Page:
It's no secret that I am as besotted with echinaceas as I am with poppies. We have the standard E. purpurea around here in good large clumps, but I've been adding the new coloured ones for several years too. In 2007, it was 'Green Envy' that I had to have; it continues to do spectacularly well, better than the Itsaul 'Big Sky' series of orange and yellow varieties. Last summer, I was excited to get my hands on 'Coconut Lime', a unique and fun double-centered cultivar from Terra Nova out in Oregon. It settled in like it had been growing in the garden for years, flowered its head off almost as profusely as 'Green Envy' did, and looked awesome near 'Coppertina' ninebark, 'Huron Sunrise' Miscanthus, and the rest of the echinacea collection. I hope it will overwinter as sturdily as Green Envy, as nothing got mulched here before the snows came, so it's a toughlove winter for everything.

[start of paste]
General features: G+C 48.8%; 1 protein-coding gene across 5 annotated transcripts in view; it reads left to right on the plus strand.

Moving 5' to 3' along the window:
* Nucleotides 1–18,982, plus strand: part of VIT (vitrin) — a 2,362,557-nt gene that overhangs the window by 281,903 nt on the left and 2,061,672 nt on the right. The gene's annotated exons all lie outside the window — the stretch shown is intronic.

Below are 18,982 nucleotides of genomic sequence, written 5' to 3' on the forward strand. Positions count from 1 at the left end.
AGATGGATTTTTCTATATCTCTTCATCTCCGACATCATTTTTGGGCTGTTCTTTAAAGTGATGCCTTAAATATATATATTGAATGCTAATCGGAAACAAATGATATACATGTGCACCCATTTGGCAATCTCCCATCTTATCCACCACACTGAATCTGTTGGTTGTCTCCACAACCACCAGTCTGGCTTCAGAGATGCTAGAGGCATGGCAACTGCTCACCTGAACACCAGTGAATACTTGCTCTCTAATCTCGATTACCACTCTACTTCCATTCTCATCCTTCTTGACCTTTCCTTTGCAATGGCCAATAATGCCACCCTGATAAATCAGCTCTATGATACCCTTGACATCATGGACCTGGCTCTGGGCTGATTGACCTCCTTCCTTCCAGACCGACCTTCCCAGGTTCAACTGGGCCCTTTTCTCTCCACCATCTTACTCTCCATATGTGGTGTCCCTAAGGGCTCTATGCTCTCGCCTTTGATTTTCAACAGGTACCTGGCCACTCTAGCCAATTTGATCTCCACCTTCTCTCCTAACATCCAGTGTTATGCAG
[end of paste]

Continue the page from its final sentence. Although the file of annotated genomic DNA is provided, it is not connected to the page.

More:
I love scented plants, so it's no surprise that I have lots of oriental lilies around the garden. This, however, is an Orienpet, a cross between trumpet and oriental lilies. It's called 'Caravan', and I adore it with the adoration of a thousand blazing suns. It grew brilliantly last year, its second season, the fragrance is gorgeous and powerful without being cloying, and its flowers shone even in the fog. I plan to add many more orienpets and orientals and trumpets this year, so as to add even more fragrance to the garden.
So that's a look at some of the 'best of' plants from last summer. As I observed in an earlier post, I didn't find as many new plants at some nurseries as I had expected to find, and of course I didn't buy everything I saw last year that I DID want. Had to save some for this year, and I know one nursery-owning friend is bringing in a tree that I gotta gotta have. But we'll save that for another post.